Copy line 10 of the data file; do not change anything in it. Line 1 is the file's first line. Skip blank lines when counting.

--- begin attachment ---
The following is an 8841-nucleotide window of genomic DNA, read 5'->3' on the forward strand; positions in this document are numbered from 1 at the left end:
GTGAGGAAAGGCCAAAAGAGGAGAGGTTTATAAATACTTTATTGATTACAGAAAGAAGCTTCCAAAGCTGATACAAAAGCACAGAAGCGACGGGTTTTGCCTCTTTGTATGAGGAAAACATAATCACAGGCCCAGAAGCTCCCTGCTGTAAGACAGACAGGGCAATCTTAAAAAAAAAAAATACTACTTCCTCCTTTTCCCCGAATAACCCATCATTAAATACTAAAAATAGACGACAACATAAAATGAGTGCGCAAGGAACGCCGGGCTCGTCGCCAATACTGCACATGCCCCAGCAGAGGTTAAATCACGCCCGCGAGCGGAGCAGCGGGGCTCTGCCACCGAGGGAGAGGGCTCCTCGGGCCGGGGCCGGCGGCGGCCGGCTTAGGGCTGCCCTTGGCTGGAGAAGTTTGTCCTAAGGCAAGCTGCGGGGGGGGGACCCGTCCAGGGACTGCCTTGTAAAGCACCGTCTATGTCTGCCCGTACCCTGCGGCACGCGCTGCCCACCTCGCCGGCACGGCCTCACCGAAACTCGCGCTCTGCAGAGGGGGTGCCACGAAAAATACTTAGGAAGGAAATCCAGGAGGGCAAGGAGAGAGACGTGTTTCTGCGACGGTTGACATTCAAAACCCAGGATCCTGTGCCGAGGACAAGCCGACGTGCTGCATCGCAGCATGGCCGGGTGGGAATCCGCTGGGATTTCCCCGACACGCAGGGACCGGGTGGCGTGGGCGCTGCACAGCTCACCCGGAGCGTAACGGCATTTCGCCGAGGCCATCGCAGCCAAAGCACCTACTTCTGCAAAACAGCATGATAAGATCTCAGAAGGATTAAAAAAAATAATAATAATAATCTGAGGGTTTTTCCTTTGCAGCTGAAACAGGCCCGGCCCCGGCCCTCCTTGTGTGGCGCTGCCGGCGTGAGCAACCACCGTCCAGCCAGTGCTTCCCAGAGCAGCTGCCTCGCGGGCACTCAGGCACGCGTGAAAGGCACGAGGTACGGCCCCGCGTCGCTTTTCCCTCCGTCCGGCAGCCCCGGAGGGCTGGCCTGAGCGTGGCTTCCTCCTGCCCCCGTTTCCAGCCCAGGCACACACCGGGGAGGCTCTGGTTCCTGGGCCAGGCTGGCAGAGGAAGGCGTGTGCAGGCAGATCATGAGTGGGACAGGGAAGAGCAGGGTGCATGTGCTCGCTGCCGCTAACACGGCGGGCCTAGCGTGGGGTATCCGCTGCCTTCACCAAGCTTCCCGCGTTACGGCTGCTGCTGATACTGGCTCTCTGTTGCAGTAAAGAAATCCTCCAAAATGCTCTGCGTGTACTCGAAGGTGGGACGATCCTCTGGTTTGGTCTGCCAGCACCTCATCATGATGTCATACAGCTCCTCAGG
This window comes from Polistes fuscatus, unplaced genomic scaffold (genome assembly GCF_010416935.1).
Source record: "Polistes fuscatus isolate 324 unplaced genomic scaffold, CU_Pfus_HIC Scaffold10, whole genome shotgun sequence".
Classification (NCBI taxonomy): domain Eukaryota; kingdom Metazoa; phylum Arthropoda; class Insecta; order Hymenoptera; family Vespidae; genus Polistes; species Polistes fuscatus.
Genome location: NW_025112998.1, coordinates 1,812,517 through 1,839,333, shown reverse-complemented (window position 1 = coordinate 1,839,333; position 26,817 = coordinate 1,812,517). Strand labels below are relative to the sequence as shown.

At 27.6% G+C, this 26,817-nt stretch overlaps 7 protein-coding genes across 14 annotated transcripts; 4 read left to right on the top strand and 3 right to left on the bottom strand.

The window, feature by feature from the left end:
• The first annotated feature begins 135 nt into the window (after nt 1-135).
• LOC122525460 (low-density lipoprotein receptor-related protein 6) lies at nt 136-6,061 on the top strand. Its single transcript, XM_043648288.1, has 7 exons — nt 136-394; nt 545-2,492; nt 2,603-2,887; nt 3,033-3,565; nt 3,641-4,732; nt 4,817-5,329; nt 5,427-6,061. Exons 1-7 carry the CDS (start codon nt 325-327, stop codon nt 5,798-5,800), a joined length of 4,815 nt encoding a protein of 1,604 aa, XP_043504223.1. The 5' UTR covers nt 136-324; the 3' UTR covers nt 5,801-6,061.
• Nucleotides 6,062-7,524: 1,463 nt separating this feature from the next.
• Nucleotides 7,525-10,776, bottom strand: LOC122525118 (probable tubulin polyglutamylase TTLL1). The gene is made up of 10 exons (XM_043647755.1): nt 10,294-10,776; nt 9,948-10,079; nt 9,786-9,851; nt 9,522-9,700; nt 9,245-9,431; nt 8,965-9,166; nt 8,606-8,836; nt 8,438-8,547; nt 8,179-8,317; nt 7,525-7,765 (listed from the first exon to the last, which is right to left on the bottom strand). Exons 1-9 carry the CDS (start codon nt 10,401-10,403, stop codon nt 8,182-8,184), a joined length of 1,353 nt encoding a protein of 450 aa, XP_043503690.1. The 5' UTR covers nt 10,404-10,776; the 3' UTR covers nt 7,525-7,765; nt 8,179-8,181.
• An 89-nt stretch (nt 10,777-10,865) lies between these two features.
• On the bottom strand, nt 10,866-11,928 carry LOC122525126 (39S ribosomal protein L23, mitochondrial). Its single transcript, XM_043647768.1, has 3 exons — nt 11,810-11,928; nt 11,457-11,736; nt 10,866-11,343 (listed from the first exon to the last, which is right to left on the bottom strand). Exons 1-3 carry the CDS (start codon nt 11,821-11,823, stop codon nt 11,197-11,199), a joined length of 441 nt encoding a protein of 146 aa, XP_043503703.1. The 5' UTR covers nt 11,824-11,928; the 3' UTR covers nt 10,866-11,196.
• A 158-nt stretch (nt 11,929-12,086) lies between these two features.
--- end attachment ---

• LOC122525460 (low-density lipoprotein receptor-related protein 6) lies at nt 136-6,061 on the top strand. Its single transcript, XM_043648288.1, has 7 exons — nt 136-394; nt 545-2,492; nt 2,603-2,887; nt 3,033-3,565; nt 3,641-4,732; nt 4,817-5,329; nt 5,427-6,061. Exons 1-7 carry the CDS (start codon nt 325-327, stop codon nt 5,798-5,800), a joined length of 4,815 nt encoding a protein of 1,604 aa, XP_043504223.1. The 5' UTR covers nt 136-324; the 3' UTR covers nt 5,801-6,061.